Osteoporosis: Food for strong bones

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Osteoporosis causes bones to become weak and brittle, and affects women more often than men, especially women who are past menopause.

Eating the right foods at any age can help prevent bone loss or strengthen already weak bones. It’s important to eat a well-balanced diet, and since our bones are predominantly made up of calcium, it is important to consume the right amount each day to ensure proper bone development.

Dairy products and green leafy vegetables are great sources of calcium. It is recommended to incorporate at least two servings of dairy into your diet each day, such as an 8-ounce glass of milk and one 6-ounce container of yogurt.

You should also try to eat at least a cup of green leafy vegetables as many days of the week as possible. Examples of vegetables high in calcium include spinach, kale, broccoli and cabbage.

You can also look for foods fortified with calcium, like fortified orange juice and cereals.  It's usually best to get your nutrients from food, but supplements can help fill the gap.

Just be sure to find a calcium supplement with vitamin D that helps with absorption.  It’s important to get enough calcium, but not too much – 1300mg for 9 to 18-year-olds, 1000mg for adults.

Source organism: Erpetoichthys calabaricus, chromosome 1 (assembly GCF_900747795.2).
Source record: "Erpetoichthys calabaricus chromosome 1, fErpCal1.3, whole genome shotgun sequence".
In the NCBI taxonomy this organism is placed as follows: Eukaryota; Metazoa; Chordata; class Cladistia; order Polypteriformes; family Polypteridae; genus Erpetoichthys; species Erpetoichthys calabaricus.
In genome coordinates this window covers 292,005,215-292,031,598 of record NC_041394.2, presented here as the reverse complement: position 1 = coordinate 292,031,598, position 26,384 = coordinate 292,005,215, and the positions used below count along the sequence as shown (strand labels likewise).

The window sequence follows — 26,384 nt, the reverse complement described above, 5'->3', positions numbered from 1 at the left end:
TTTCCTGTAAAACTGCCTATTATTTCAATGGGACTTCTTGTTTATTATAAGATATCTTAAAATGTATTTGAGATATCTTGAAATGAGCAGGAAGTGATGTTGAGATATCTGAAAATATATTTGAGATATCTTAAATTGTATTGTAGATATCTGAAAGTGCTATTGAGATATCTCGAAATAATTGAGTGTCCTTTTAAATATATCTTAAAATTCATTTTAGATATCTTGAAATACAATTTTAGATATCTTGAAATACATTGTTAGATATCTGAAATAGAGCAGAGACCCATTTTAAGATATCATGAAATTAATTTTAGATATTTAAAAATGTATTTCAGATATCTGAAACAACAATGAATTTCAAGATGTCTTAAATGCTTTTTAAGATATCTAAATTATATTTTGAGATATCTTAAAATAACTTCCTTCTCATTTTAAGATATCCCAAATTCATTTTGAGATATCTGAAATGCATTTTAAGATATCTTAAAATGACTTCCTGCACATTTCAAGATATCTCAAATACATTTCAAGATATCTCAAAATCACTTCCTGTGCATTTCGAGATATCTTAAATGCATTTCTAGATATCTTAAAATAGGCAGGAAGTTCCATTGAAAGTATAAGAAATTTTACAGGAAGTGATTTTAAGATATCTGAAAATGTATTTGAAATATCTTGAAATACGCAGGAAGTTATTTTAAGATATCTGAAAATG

Incorporating enough protein into your diet each day is also important for bone health, as proteins helps promote muscle function. The stronger and more functional your muscles become, the more support they offer your bones.

Because osteoporosis is a common and serious bone disease, it is important for individuals to learn how to boost bone density and prevent development of the disease later in life.

The exceptional team of dietitians at Cone Health is dedicated to educating the community about bone health and how to support it through proper diet.

Spokesperson Background:

Dr. Heather Colleran is a registered dietitian at Cone Health Alamance Regional Medical Center, in partnership with Elon University Athletics as their sports dietitian. Dr. Colleran earned her doctorate in philosophy in human nutrition from The University of North Carolina at Greensboro in 2010. She earned a bachelor of science in chemistry from The University of North Carolina at Wilmington in 1997, and a bachelor of science in exercise and sport science from the University of Massachusetts at Boston in 2003.